In the 1990s, Courtney Love's status as an opinionated musician led to bad press and public scorn. In the 2010s, Pussy Riot's feminist activities have resulted in them actually losing their liberty. Amica Lane considers these different consequences against a backdrop of Riot Grrrl politics and wonders how far we've really moved towards accepting women who rebel on their own terms

Amica Lane // 27 May 2013

Categories: Features, Music

Aiming for the moon

Cazz Blase listens to Laura Mvula's debut album, Sing to the Moon, and finds there is much more to her wider output than the upbeat single 'Green Garden' would suggest

Cazz Blase // 17 May 2013

Categories: Music, Reviews

Shaking it up

Swedish sister/brother duo The Knife returned with Shaking The Habitual in April and reviews have been both excited and mixed. David Wilkinson sees a welcome re-emergence of political pop in their new work

David Wilkinson // 14 May 2013

Categories: Music, Reviews

Everlasting divas

'Rock On': Women, Ageing and Popular Music is an essay collection concerned with developing debates around ageing, both in society and within the music world. Laura Way finds it an interesting (if at times heavy) read that shines a much welcome light on a neglected area of research

Laura Way // 28 April 2013

Categories: Books, Music, Reviews

Two new Kirsty MacColl albums – the fairytale and beyond?

More than a decade after Kirsty MacColl's death, two albums have been released in her memory. Liz Ely asks: do they bring us anything new or different?

Liz Ely // 16 March 2013

Categories: Music, Reviews

Delia gets her day

In January Ruth Rosselson attended a series of events held to celebrate the work of electronic composer and Radiophonic Workshopper Delia Derbyshire. She shares her experience of the Delia Derbyshire Day here

Ruth Rosselson // 25 February 2013

Categories: Events, Films, Music, Radio, Reviews

A cut above the rest

Although wishing at times for a more personal touch, Hayley Foster da Silva is impressed by the breadth of She Bop, the recently revised and updated third edition of Lucy O'Brien's history of women and the music industry, and is pleased to come away from the book with lots of new information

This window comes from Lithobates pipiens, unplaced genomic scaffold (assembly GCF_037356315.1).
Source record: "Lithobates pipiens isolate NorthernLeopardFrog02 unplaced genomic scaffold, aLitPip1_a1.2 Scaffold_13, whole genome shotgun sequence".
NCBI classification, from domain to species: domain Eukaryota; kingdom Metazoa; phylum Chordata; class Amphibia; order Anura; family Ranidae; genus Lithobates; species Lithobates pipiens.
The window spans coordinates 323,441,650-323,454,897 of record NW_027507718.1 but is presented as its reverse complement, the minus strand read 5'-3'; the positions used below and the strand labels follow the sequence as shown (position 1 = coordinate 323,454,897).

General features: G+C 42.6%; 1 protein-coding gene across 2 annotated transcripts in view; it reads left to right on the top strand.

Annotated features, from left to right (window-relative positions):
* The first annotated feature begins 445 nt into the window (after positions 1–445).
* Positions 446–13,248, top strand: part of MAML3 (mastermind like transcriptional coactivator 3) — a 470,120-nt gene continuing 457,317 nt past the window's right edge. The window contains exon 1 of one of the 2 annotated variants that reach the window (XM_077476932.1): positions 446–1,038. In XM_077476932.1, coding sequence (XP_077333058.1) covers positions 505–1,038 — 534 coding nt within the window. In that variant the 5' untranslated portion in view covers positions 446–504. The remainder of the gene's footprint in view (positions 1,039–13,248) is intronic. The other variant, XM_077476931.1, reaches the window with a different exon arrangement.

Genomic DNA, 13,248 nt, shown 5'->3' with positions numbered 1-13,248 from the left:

Hayley Foster da Silva // 31 January 2013

Categories: Books, Music, Reviews

The thrill of the chase

The Mediaeval Baebe's new album, The Huntress is themed around "female energy". A mix of the classical and traditional folk song, Michelle Drury welcomes it as a return to form for the "choir and band"

Michelle Drury // 16 December 2012

Categories: Music, Reviews

Skunk Anansie come home

With Skin as their charismatic frontwoman, the "clit rock" of Skunk Anansie has a firm place in mid-1990s nostalgia. Jess McCabe attends a gig in Brixton in 2012 and finds them sounding better than ever

Jess McCabe // 14 December 2012

Categories: Music, Reviews

Hole story of Schemel not Love

Cazz Blase enjoys the documentary about Hole's drummer Patty Schemel that puts one of the most exciting bands of the 1990s firmly on the rock'n'roll map without losing intimate touch

Cazz Blase // 4 December 2012

Categories: Films, Music, Reviews

Making a noise about women’s musical history

Hayley Foster da Silva thought she knew a lot about women musicians, but when she read Women Make Noise, a new book edited by Julia Downes, she was pleased to discover that there was still a lot to learn and plenty of all-female musical talent to uncover

Hayley Foster da Silva // 11 November 2012

Categories: Books, Music, Reviews

Subversive kitty

Bad Kitty is the third album from the politicised queer pop-punk performer and Pussy Whipped organiser Ste McCabe. Liz Ely finds him on top form

Liz Ely // 6 November 2012

Categories: Music, Reviews

Do women dream of electric sheep? Delia Derbyshire and the women of the BBC Radiophonic Workshop

Delia Derbyshire has enjoyed a resurgence of recognition in the past decade and has taken her well-deserved place as one of the founders of modern electronic music. But she was hardly the only woman to work at the BBC's Radiophonic Workshop. Michelle Drury takes us on a journey through the history of the Workshop and pays tribute to the women who passed through the Maida Vale studios

Michelle Drury // 28 October 2012

Categories: Culture and Media, Features, Herstory, Music, Radio, Stereotypes, Work and Play